One of the most prominent concepts I take away from this piece is the separation between romance, desire, platonic connection, and human empathy. Are these various connections that are defined under the umbrella of “love” independent from each other, or are they melanged in a blend of raw human emotion? In the end, Jeff sacrifices himself for – and cares deeply for Rachael. Not because he loves her romantically or sexually. But because beneath any criminal, beneath any monster there always seems to be an underlying current of love. Those who are most hardened by life are not forced to grapple with and reveal this tenderness until dire circumstances are imposed. Or sometimes they never have the chance at all …
An interesting detail I picked up on was the character of Verlaine. Last year I was rifling through the cabinets in the French classroom, and I took home this book of poetry. Verlaine’s work is synonymous with the beauty and elegance of words. His poems weave words together in a truly artistic way. Saunders’s must’ve intentionally known this when naming one of his characters Verlaine. The most prominent connect I draw is between Verlaine’s (the poet, not the character) poetry and the drug Verbaluce. In Escape from Spiderhead, the drug Verbaluce inflicted by Abnesti and Verlaine (the character, not the poet) causes its recipients to describe experiences in great poetic detail with vivid imagery. When Jeff is induced by Verbaluce his description and perception of a garden meanders from simplistic, mundane, and childlike to one of great detail and literary skill:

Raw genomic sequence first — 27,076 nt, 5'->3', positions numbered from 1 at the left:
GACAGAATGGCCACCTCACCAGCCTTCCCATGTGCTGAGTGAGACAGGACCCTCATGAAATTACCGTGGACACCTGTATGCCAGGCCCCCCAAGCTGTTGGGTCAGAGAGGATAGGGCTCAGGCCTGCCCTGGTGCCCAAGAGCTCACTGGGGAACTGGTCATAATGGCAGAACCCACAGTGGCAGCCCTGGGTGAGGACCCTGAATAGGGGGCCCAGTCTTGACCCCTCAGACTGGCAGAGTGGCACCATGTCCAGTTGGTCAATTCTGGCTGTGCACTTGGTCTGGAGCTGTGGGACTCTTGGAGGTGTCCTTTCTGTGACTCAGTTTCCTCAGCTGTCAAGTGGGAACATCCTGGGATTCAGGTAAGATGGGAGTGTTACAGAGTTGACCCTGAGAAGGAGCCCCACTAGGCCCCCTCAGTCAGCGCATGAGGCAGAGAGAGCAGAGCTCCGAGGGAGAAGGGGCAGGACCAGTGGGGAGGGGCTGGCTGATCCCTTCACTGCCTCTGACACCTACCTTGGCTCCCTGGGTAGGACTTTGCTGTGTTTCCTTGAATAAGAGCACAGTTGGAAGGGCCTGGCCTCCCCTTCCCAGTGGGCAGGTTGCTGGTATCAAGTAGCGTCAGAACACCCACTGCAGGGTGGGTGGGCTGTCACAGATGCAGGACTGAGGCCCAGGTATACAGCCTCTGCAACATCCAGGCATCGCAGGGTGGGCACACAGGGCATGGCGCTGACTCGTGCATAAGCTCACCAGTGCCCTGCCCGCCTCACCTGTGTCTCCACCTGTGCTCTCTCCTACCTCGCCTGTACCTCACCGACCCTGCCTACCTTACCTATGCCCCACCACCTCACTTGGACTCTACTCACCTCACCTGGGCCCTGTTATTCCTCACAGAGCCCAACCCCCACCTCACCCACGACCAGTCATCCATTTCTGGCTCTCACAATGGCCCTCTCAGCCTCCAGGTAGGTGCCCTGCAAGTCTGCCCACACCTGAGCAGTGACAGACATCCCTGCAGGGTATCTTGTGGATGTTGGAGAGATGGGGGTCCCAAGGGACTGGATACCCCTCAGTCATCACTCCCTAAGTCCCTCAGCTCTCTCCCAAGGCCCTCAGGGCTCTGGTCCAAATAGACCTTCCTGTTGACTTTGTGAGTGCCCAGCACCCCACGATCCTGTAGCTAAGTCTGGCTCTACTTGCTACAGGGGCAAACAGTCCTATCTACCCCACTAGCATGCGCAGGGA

“The garden still looked nice. It was like the bushes were so tight-seeming and the sun made everything stand out? It was like any moment you expected some Victorians to wander in with their cups of tea. It was as if the garden had become a sort of embodiment of the domestic dreams forever intrinsic to human consciousness. It was as if I could suddenly discern, in this contemporary vignette, the ancient corollary through which Plato and some of his contemporaries might have strolled; to wit, I was sensing the eternal in the ephemeral” (46).
Jeff continues these poetic descriptions when recalling his experiences with the girl’s he is artificially induced to love and desire. Every time they make love under the influence of Verbaluce, Jeff verbalizes the mental images of places he has never seen in great detail, “… a certain pine packed valley in high white mountains, a chalet-type house in a cul-de-sac, a yard of which was overgrown with wide, stunted Seussian trees” (50). These mental images appear regardless of the girl Jeff is with. This imagery reminds me of the way Verlaine composes his poems.